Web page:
Table 1.

Characteristics of the chloroplast and nuclear DNA markers used in analysis of relationships of Polystichum braunii.

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Material of the local Japanese endemic P. ohmurae was not available for this inquiry. However, an rbcL sequence for this species is available on Genbank (AB575210) as the result of work towards barcoding the Japanese fern flora (Ebihara et al. 2010). We performed an analysis of the rbcL sequences in our dataset with that for P. ohmurae, again using MrBayes, running the analysis for 1,000,000 generations, of which the first 100,000 were set aside as burn-in, with the same model for rbcL evolution as in the three-marker cpDNA analysis.

Inferring Climate Parameters for Polystichum braunii—We used georeferenced data from the Global Biodiversity Information Facility (GBIF,  http://www.gbif.org) for 1,202 Polystichum braunii records with herbarium vouchers to develop a climate profile for the species with the package dismo (Hijmans et al. 2015) executed in R (R Core Team 2015). We plotted the geographic distribution of the specimens, then characterized climate for each collection area using data retrieved from the WorldClim database (Hijmans et al. 2005). From the whole sample, we then calculated mean annual temperature and annual temperature range.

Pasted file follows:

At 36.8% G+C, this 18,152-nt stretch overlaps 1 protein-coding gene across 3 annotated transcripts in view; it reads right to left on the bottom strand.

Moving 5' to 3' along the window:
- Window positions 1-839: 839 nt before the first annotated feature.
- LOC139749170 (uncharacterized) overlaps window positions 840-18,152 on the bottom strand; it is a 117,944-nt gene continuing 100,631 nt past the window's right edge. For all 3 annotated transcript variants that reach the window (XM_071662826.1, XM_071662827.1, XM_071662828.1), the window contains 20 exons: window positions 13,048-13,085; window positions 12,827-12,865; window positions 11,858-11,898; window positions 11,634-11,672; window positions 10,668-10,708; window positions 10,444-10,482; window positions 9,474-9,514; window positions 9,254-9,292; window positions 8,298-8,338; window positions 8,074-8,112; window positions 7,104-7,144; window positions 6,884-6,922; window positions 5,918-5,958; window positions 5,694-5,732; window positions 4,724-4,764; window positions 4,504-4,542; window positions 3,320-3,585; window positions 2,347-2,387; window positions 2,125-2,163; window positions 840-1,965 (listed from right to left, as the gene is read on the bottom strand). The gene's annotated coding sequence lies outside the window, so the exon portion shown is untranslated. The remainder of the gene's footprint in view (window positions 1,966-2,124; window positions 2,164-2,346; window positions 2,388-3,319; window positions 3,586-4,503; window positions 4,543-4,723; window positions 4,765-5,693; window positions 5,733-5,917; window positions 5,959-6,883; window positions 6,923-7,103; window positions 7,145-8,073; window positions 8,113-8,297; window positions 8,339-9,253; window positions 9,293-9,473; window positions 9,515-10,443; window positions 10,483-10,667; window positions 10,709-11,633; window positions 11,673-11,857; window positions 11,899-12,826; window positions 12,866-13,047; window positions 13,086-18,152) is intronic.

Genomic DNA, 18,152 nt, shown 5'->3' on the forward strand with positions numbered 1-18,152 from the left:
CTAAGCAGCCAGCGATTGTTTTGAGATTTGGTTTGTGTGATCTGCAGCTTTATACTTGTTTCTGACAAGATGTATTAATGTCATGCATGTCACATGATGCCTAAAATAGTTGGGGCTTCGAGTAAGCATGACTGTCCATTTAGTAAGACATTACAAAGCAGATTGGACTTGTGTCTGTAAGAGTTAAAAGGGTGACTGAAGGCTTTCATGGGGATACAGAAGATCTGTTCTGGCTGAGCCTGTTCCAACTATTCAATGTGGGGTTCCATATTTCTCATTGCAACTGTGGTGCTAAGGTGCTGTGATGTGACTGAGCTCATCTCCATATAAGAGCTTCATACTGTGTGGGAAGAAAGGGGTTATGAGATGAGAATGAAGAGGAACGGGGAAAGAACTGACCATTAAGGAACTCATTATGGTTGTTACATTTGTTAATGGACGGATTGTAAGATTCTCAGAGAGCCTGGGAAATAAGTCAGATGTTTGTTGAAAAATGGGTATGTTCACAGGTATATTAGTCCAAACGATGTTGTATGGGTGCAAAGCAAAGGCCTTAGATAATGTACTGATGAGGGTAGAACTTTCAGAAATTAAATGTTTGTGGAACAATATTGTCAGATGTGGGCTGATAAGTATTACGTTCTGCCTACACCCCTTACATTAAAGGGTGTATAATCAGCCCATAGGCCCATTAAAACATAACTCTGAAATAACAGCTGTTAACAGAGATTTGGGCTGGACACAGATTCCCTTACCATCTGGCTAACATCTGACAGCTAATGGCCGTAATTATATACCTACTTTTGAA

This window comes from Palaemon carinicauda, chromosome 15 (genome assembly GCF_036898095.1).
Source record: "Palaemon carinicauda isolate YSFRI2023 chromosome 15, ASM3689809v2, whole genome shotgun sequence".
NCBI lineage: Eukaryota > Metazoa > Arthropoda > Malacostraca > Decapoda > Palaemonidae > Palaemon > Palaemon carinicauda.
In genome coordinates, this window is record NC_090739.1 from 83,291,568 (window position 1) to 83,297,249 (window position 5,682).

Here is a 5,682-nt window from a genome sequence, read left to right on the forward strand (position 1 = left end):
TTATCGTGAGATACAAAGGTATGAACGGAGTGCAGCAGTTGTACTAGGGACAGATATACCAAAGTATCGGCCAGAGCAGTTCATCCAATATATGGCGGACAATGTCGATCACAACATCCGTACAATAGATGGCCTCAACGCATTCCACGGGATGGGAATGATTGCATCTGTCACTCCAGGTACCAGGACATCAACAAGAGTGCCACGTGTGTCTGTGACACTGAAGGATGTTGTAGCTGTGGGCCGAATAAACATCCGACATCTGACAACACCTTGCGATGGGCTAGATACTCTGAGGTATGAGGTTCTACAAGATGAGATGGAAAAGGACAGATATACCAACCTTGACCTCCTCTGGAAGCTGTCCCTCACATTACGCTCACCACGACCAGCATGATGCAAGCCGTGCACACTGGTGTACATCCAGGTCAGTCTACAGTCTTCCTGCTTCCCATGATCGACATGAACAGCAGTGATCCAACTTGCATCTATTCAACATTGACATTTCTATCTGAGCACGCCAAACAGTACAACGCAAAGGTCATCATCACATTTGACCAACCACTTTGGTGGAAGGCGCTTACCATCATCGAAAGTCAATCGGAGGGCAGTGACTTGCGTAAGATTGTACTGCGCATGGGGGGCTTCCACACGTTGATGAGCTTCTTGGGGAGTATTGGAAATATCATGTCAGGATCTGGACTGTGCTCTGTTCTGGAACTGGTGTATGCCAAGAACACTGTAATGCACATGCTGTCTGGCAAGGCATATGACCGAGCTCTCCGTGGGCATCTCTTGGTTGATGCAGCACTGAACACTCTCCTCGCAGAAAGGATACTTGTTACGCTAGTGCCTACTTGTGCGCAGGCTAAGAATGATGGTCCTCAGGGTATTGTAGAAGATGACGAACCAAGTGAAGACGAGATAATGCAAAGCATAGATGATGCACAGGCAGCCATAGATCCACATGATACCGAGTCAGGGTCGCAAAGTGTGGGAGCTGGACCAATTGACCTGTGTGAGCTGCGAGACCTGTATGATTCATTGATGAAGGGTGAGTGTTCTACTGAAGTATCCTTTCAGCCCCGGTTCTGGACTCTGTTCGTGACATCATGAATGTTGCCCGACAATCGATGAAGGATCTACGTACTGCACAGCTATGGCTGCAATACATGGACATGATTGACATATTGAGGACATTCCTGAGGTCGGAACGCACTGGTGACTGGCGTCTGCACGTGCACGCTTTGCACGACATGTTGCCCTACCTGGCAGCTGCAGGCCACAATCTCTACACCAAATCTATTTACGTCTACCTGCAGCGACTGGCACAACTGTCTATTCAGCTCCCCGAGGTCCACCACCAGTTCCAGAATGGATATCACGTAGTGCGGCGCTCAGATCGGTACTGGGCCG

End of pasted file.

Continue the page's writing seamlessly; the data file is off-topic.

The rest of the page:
Results

Chloroplast Phylogeny—The combined set of the three DNA sequences and their coded indels comprised 2,028 characters, 315 of which were variable, and 205 (9.8%) of which were parsimony informative (for details of length and variation of each marker, see Table 1). Bayesian and MP analyses of the combined data set retrieved consensus trees with congruent topologies (Fig. 2). Clades within Polystichum were numbered following Driscoll and Barrington (2007), as the structure of the phylogeny was similar. Clade IV is a large and well-supported (1.0 PP, 100% BS) assemblage of morphologically diverse and geographically widespread species. Clade IV and P. lonchitis, the single representative of Clade III (section Polystichum), are sister (0.99 PP, 98% BS); Clade II (section Xiphopolystichum s. 1.) is sister to Clades III and IV (1.0 PP, 100% BS).